Indian art sale slumps at Sotheby’s


London : Indian art sale slumped at Sotheby's where more than 38 works were withdrawn in the 166 lots of contemporary art. Those works called off included the cover Gaitonde and the Tyeb Mehta as also Raza, Husain, Anjolie Ela Menon and others as the works went unsold.

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Lot 42, a 1956 Oil on board done by the late F.N.Souza, found the highest taker at 264,000 pounds. Only six works were able to muster past the 100,000-pound mark as works found no takers and the auction proved to be a market disaster in more ways than one.

Lot 44 was another Souza which was a landscape that fetched 216,000 pounds from an estimate of 180,000-220,000 pounds ($ 360,288-440,352). Lot 45 which was oil on board, and another cubist landscape by Souza estimated at 50,000-70,000 pound ($ 100,080- 140,112) sold for 102,000.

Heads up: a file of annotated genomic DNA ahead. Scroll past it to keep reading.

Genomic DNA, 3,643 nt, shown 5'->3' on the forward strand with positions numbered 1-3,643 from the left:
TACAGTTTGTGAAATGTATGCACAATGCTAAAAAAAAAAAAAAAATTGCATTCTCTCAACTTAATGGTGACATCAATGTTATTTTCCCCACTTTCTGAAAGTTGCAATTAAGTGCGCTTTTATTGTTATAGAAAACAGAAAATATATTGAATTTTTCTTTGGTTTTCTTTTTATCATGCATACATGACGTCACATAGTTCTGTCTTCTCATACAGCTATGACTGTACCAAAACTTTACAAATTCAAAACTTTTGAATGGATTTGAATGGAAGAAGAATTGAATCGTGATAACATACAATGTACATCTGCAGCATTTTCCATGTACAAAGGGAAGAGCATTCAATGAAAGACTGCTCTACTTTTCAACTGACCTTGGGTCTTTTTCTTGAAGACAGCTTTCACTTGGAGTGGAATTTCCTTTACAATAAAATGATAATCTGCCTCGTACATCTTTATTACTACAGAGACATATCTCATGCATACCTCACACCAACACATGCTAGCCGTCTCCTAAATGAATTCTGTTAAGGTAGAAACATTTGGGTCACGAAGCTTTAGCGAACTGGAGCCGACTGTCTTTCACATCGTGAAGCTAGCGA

Lot 89 S.H.Raza's Red Bindu rose from an estimate of 40,000-60,000 pounds ($80,064-120,096) and sold for 108,000 pounds.

Anjolie Ela Menon's work was withdrawn. Ganesh Pyne's performed pathetically. Jogen Chowdhury's Nude did a mundane 24,000 pounds from an estimate 20,000-30,000 BP ($40,032- 60,048).

Lot 95, Bikash Bhattacharya's Red Balloon fetched 102,000 pounds from an estimate of 60,000-80,000 pounds ($ 120,096-160,128). The last work to cross the 100,000 pound mark was Lot 118, Rameshwar Broota's Unidentified Soldier which sold for 108,000 pounds from an estimate of 20,000-30,000 pounds ($40,032-60,048). Krishen Khanna's work Thou Sayest So just fell short of the 100,000-pound mark as it sold for 96,000 pounds.

According to dealers and buyers in the room, the sale was lacklustre and found no momentum, specially with the witdrawal of Gaitonde and Tyeb Mehta's works among many others.

The slump could be attributed to India's taxes on cash transactions, the capital tax and the income tax tightened in the financial budget of 2007.

The auction clearly reflected the importance of sustainability, taste, performance, criticality, and architecture of monetary networking amidst the atmospherics of the art market.